In 201011, approximately 5.8 million children and youth ages 621 received special education services under the Individuals with Disabilities Education Act (IDEA), representing 8.4 percent of all students nationwide. Across states, the percentages of students with disabilities ranged from 6.3 percent in Idaho to 11.3 percent in New Jersey.6 Within these numbers, students with disabilities are a heterogeneous and diverse population, with varying individual needs.

    Disability categories can be used as a proxy for the characteristics and needs of students with disabilities and to understand which students should be expected to leave high school college and career ready.7 Most of these students are identified in the category of specific learning disability (such as dyslexia, dyscalculia, auditory/visual processing disorders), accounting for about 41 percent of all students with disabilities nationally. Other high-percentage disability categories include speech/language impairments (about 19 percent); other health impairments, which often include students with attention deficit-hyperactivity (about 13 percent); intellectual disabilities (about 7 percent); autism (about 7 percent); and emotional disabilities (about 6 percent).

    These diverse characteristics have clear and important implications for states in setting graduation requirement policies. The vast majority of students with disabilities can be held to the same achievement standards as other students. Only a small percentage of students with disabilities, perhaps 10 to 15 percent, have disabilities that require that they meet different achievement standards.8 Most often, but not always, the students who are held to different achievement standards are those with intellectual disabilities, autism or multiple disabilities. The remaining students with disabilities, about 85 to 90 percent, can meet the graduation standards targeted for all other students, as long as they receive specially designed instruction and appropriate access, supports and accommodations, as required by IDEA.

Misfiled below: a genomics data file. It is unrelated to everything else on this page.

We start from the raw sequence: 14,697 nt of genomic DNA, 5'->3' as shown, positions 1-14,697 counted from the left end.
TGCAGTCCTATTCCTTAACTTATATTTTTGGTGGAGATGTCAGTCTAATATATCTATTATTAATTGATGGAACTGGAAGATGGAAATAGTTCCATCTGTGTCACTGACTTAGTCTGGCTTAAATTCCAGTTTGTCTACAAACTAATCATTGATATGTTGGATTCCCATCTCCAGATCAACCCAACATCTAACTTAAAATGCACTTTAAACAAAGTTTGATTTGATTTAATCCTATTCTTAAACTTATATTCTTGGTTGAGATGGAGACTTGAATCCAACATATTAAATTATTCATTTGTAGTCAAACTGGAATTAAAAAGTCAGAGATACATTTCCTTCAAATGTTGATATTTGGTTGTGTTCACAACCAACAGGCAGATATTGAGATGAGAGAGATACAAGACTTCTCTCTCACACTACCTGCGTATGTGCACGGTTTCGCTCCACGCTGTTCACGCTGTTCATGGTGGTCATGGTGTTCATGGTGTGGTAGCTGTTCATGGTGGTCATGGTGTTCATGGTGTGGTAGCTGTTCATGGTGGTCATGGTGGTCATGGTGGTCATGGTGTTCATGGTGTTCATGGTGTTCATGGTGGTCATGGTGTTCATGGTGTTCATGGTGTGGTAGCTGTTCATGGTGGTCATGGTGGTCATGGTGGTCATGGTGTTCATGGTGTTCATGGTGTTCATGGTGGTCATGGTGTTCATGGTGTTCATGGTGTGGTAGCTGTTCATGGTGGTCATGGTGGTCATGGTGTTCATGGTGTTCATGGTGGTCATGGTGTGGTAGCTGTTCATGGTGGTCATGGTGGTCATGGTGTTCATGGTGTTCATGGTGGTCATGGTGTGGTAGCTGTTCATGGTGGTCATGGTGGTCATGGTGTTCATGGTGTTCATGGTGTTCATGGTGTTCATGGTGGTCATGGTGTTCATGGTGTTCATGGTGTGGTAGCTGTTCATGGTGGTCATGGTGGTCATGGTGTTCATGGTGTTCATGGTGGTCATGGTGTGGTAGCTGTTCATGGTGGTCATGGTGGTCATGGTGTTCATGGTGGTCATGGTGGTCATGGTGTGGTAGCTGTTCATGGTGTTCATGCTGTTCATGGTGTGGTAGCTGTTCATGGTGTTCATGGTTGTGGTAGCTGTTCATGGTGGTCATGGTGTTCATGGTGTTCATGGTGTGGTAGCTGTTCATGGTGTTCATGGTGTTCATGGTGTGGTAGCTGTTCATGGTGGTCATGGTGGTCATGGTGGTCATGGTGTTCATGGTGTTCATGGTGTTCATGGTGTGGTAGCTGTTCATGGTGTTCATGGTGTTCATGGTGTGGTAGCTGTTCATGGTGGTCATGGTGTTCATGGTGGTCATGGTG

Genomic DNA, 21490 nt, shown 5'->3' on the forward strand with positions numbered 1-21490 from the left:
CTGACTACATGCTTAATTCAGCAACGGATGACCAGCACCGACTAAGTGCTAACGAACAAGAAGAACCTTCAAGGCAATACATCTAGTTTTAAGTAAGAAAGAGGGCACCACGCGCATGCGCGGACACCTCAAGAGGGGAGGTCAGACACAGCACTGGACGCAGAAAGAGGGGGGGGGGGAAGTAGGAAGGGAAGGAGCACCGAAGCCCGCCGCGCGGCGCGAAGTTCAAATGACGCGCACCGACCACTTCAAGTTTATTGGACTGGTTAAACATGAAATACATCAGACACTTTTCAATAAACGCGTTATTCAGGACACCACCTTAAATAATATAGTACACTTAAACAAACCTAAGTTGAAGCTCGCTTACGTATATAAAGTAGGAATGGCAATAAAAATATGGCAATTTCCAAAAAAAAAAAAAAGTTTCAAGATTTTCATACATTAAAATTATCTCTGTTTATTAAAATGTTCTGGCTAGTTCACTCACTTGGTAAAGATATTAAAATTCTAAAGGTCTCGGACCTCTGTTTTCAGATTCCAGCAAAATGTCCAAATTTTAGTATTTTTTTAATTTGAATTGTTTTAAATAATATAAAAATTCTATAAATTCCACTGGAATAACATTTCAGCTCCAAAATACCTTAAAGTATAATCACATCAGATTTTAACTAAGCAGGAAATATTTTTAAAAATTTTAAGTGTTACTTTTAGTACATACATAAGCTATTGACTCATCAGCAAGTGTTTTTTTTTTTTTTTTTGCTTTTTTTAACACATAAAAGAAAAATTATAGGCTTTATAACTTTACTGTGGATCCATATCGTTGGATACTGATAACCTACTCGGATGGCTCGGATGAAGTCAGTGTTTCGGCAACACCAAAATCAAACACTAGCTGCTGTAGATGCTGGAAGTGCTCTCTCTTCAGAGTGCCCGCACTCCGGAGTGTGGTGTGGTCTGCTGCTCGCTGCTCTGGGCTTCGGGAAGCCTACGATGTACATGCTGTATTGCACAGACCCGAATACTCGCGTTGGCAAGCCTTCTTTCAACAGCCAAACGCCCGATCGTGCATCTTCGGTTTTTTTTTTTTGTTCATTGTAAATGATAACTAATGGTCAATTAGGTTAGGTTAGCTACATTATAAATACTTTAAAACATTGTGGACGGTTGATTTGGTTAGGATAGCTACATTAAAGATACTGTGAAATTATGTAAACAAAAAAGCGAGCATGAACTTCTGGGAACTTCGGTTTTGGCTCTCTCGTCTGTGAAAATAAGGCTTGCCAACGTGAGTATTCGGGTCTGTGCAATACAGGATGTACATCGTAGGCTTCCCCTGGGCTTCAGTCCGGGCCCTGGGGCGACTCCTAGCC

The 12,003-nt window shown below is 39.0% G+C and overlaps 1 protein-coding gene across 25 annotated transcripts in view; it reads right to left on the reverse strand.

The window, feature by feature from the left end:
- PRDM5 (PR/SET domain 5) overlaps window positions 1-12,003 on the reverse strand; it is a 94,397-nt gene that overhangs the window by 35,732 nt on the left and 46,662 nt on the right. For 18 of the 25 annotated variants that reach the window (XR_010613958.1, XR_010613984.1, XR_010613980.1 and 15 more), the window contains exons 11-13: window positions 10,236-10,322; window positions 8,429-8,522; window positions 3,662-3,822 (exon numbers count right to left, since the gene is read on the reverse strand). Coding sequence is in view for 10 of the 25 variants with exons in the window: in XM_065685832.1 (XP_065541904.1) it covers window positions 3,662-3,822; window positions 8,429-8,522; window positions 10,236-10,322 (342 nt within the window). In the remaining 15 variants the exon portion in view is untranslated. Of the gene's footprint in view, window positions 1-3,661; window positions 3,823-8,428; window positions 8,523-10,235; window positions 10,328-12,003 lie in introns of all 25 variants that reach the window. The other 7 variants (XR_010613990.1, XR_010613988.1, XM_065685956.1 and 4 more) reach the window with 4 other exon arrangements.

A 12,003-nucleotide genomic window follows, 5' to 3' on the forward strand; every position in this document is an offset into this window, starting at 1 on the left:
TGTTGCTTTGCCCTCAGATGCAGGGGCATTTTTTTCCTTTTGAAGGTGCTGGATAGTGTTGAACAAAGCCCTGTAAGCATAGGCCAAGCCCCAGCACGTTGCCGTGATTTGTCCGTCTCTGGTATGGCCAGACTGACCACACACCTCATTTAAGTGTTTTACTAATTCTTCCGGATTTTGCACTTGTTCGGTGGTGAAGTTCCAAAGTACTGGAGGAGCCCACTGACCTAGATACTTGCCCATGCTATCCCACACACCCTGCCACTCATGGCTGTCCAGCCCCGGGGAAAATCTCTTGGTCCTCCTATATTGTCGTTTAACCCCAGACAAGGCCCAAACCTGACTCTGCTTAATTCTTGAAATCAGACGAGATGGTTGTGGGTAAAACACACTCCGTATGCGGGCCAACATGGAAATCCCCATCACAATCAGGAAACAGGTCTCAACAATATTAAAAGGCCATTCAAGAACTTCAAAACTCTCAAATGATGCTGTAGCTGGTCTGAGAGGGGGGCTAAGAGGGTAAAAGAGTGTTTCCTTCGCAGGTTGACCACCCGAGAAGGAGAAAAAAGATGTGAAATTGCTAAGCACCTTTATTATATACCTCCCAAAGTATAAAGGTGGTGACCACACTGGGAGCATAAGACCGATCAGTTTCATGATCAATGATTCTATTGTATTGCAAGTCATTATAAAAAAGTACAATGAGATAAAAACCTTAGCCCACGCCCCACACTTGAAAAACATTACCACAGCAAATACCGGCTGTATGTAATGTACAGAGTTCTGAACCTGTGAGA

High School Completion Outcomes

    Using the U.S. Department of Educations Office of Special Education Programs (OSEP) Leaver Rate, of the 402,038 special education students who left high school in the 50 states and District of Columbia in 201011, just 64 percent left with a standard high school diploma. This same year, nationally, 14 percent of students with disabilities exited with a certificate of attendance or other alternative type of diploma. Many students with disabilities dropped out of high school, leaving with neither a standard diploma nor a

    About 85 to 90 percent of

    students with disabilities

    can meet the graduation

    standards targeted for all

    other students, as long as

    they receive specially

    designed instruction and

    appropriate access,

    supports and

    accommodations.

  • 4

    Achieve 2013

    certificate. In 201011, 20 percent of all special education students ages 1421 who exited school did so by dropping out.9 This percentage is estimated to be about twice the dropout rate of students without disabilities. The negative impact of dropping out on access to college and other postsecondary education opportunities, future employment, and other adult life pursuits is well documented; these negative outcomes are even more